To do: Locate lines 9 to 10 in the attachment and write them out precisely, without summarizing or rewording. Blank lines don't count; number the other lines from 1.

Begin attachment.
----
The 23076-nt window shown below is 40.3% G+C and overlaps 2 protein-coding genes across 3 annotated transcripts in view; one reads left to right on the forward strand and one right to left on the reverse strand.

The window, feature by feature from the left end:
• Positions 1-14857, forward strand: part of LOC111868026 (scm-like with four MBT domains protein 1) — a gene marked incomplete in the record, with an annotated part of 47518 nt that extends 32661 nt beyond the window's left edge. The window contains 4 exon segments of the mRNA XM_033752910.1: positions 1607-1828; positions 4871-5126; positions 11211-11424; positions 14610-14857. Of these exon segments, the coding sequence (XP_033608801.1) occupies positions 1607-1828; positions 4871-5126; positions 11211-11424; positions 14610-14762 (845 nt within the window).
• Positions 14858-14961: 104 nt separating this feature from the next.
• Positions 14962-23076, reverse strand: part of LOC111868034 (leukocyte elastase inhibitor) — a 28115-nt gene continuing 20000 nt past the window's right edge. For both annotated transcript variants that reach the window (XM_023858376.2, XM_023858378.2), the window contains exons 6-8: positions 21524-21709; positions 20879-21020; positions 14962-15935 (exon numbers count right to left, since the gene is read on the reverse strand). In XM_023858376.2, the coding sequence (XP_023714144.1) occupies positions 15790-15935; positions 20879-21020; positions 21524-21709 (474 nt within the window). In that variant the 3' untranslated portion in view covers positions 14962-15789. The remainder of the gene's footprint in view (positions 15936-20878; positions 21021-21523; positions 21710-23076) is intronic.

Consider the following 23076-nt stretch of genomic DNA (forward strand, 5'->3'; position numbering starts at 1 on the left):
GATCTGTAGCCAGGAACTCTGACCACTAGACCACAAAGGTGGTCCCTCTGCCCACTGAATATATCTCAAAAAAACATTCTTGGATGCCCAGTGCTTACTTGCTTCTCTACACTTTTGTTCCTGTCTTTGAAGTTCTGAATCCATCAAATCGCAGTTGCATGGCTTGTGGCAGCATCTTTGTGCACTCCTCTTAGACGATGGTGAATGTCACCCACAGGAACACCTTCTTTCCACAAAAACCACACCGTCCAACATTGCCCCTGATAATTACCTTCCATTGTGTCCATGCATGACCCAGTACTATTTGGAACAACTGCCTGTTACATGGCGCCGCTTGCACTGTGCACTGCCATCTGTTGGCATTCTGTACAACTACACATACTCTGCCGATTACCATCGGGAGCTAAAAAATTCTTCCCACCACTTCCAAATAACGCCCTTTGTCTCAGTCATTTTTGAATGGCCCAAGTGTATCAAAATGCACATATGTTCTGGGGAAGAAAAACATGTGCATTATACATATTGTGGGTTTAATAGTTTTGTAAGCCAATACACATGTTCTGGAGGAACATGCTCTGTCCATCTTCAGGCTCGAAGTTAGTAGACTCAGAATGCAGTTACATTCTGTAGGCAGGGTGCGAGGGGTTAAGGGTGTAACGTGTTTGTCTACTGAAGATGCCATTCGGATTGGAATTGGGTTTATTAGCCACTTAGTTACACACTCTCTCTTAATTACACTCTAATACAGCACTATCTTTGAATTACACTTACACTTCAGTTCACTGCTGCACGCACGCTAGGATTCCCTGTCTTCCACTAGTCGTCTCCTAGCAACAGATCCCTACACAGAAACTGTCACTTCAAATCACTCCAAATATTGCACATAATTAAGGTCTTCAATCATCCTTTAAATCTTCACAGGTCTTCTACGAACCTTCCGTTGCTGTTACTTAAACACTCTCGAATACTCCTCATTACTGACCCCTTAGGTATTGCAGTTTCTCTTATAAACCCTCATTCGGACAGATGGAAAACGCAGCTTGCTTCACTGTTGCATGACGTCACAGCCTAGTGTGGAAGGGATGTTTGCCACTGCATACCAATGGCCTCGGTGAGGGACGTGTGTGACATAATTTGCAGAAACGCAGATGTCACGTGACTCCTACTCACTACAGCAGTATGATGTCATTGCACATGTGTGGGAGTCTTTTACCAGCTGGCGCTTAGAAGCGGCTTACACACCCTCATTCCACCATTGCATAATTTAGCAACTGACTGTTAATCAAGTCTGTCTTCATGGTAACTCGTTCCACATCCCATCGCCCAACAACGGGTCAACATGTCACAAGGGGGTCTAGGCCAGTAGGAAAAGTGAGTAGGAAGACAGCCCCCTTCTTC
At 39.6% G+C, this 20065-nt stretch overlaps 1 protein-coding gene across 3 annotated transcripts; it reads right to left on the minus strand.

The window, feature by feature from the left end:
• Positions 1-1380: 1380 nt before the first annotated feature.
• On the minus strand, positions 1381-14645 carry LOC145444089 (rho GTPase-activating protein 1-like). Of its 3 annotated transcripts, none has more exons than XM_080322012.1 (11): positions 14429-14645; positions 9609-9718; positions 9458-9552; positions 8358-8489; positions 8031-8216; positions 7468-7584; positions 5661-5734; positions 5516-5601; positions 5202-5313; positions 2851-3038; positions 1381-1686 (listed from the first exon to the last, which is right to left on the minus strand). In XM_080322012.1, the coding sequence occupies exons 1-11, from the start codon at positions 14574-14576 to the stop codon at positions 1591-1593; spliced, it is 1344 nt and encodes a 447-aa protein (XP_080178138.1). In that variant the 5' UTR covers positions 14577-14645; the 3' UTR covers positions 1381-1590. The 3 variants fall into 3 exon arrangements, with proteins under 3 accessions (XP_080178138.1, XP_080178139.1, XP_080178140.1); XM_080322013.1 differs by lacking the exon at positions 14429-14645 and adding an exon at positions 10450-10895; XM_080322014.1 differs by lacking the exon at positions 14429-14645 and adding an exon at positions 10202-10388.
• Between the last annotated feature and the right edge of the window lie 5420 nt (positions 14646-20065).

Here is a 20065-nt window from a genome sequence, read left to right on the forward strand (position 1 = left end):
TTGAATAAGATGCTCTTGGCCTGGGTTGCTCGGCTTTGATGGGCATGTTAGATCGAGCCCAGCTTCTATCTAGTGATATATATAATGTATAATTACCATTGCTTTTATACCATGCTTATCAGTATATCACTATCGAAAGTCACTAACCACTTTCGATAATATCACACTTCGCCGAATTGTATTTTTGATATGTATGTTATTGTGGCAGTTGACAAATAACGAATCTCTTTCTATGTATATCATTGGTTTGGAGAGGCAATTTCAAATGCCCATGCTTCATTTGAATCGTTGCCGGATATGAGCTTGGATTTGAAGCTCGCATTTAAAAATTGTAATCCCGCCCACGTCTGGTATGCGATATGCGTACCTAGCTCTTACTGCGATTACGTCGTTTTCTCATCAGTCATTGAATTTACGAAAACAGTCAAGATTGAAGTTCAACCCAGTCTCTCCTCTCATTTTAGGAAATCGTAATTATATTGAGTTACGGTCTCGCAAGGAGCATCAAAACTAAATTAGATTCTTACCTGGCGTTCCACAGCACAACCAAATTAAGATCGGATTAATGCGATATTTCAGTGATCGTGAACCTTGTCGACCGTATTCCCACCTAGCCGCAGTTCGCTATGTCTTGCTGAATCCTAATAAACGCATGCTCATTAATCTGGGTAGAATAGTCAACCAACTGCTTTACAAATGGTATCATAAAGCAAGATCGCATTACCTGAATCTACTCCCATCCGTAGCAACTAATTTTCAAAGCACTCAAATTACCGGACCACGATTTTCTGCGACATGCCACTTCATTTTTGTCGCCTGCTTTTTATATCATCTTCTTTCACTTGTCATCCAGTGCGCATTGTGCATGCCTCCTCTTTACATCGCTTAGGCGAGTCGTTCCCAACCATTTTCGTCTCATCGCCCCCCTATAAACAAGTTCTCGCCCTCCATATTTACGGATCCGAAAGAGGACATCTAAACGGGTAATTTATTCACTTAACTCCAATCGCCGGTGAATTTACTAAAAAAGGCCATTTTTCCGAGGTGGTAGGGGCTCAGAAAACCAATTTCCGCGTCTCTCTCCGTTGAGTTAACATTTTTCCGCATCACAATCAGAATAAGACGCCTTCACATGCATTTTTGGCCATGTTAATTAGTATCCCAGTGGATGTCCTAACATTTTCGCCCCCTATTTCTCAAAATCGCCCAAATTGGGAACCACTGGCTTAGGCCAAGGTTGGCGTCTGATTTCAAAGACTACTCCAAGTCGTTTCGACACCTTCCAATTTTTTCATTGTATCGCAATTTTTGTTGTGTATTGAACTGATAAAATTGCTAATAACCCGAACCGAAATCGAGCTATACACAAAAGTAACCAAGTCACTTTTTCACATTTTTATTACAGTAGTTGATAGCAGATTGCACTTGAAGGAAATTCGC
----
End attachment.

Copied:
The window, feature by feature from the left end:
• Positions 1-1380: 1380 nt before the first annotated feature.